Articles on Ethics

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Can ethical markets solve the problems of persistent poverty and global income inequality? Michelle Brea

Challenge 7: The market, morals, ethics, and poverty

In part seven of our multi-disciplinary Millennium Project series, Adrian Walsh argues that a humane market asks something of us that we may not want to give. Global challenge 7: How can ethical market…
We’ve had a glimpse into the world of Craig Thomson, but he’s trying to justify a view that no one outside the political game can understand. AAP Image/Lukas Coch

All in the game: shining a light into the weird world of Craig Thomson

The ALP and the union movement have never liked scabs. But yesterday we witnessed a labour scab of a different sort as The Wound Formally Known As Craig Thomson continued to be bleed rather than heal…
Tweaking the numbers: managers are more likely to manipulate accounts when they are on performance incentive contracts. Dominic Knight

Bosses at ‘self-focused’ firms more likely to massage books

Manipulation in accounting is more common in firms where the work culture promotes self-interest, according to a joint study…
Encouraging GPs to “on-sell” products to patients is likely to produce unnecessary or inappropriate prescribing. fuzzirella/Flickr

Swisse Vitamins highlights the failure of industry self-regulation

Swisse Vitamins Pty Ltd has been in the news recently over their Federal Court action to suppress a determination of the Therapeutic Goods Advertising Complaint Resolution Panel (CRP) about a number of…
Intellectually disabled children who undergo the “Ashley procedure” are stunted to prevent the onset of puberty. flickr/visions by vicky

Ashley’s treatment: the arrested development of a disabled child

A growing number of parents are seeking the “Ashley Treatment,” a highly experimental medical intervention designed to arrest the physical and sexual development of severely disabled children. This invasive…
On the ninth anniversary of the US-led Iraqi invasion, suicide attacks were used against civilians in Iraq. EPA/Mohammed Jalil

Good and bad deaths: why we react to suicide bombers the way we do

Suicide attacks and car bombings across Iraq this week have killed at least 43 people and left 255 wounded. We are sadly now very familiar with the phenomenon of the suicide bomber, but the particular…

The upper class: liars and cheaters?

Rich people are more likely to engage in unethical activity, a new study has found. Researchers at the University of California…
The Coalition’s election promise controversy highlights the fraught nature of accountancy. AAP

Do accountants act in the public interest? Not always

According to the profession’s code of ethics, “a distinguishing mark of the accountancy profession is its acceptance of the responsibility to act in the public interest.” That is, not exclusively to satisfy…
Former rugby league player and convicted match-fixer, Ryan Tandy will likely not play the game again, but who’s really to blame? AAP Image/Tracey Nearmy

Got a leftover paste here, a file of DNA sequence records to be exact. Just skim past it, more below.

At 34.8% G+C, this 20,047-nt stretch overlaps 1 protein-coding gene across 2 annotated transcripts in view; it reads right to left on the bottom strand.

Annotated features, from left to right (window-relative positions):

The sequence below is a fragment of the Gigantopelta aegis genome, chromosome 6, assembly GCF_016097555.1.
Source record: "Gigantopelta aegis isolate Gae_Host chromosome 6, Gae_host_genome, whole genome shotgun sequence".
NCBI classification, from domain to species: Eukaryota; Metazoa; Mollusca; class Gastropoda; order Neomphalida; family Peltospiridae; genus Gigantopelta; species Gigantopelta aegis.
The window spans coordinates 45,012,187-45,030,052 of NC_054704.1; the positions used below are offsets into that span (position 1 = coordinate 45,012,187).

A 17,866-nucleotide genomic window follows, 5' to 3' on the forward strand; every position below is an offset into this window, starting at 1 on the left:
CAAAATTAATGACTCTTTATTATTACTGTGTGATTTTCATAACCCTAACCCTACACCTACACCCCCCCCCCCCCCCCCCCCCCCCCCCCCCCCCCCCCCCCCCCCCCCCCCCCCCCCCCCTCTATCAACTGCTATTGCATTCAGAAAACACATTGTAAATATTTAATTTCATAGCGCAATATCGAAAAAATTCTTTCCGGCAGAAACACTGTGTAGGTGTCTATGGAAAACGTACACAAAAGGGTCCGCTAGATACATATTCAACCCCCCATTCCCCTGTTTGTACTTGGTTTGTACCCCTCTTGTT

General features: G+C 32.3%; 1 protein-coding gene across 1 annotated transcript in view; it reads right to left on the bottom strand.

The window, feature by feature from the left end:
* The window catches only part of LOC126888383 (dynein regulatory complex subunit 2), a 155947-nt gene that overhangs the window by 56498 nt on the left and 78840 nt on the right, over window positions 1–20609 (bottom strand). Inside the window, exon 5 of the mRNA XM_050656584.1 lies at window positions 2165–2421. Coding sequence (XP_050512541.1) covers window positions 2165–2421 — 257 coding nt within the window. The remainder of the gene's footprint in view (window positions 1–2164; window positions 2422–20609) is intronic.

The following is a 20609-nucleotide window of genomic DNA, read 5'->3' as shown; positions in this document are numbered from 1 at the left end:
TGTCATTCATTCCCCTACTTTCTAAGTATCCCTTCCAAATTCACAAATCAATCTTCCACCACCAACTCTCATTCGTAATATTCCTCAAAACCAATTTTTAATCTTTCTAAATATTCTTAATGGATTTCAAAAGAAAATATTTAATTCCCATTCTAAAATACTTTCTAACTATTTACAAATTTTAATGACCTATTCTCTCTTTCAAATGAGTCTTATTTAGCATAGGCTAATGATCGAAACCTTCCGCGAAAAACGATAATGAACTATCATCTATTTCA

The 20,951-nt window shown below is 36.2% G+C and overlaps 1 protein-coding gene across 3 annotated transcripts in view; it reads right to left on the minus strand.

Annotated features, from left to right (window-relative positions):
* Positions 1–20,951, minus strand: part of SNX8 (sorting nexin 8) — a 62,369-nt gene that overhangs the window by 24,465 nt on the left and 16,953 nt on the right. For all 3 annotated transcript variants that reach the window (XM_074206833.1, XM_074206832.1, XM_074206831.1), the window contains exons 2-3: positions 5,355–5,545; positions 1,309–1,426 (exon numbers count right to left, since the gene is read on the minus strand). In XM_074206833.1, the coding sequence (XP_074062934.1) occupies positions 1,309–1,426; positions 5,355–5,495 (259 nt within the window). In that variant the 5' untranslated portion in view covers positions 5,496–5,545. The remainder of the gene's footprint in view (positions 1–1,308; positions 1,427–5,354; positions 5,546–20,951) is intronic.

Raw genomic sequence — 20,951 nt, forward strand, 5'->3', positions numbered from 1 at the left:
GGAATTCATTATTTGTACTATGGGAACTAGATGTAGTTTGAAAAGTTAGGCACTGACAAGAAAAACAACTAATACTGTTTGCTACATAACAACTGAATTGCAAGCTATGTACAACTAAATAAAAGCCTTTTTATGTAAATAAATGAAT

Business or pleasure? Ryan Tandy and the NRL take the fun out of rugby league

I’m a relatively well-disciplined guy. In my brief time in this world, I’ve managed to complete a degree, quit smoking, and exercise thirty-odd kilos of self-indulgence away. But if there’s a TV on in…
The benefits of circumcision outweigh the risks by 100 to one. Jeff Dickerson

Male infant circumcision: ‘safe, convenient, cheap and fast’

Medical circumcision of baby boys has plummeted in Australia, with only 20% of male infants now undergoing the procedure, down from 90% in the 1970s. Meanwhile, HIV infections continue to rise in the broader…
Universities need to remember why they research: to advance knowledge. Flickr/Gates Foundation

Forget profits. Universities need morals.

Steven Schwartz, vice-chancellor of Macquarie University, recently claimed that universities should break from being treated as businesses and recapture their moral purpose. He used the example of Jonas…
Rupert Murdoch holding a copy of The Times, a News International paper. AAP

The perils of trying to regulate for ethical behaviour

In little more than two weeks, the long simmering issue of illegal phone hacking at News Corporation’s British newspaper News of the World has developed into a cascading crisis, with fatal results for…
Appearing before a parliamentary committee was “my humblest day” according to Rupert Murdoch. AFP PHOTO/PARBUL

Murdochs’ defence strategy: ‘Sorry, we had no idea what was going on’

So, after a day of drama at Westminster, what have we learnt, other than the fact that Rupert Murdoch’s wife Wendi packs a mean left hook (future pranksters beware)? For the best part of six hours we Westminster-watchers…
An ethical journalistic culture cannot be imposed from above but must develop within a news gathering organisation. AAP

Ethical reporting after NotW phone hacking: it isn’t black and white

The handwritten sign hanging on the bereaved family’s door says: “No media”. As a reporter, do you knock? Most journalism students yell back a resounding “No”. Okay then, what if the family has a high…

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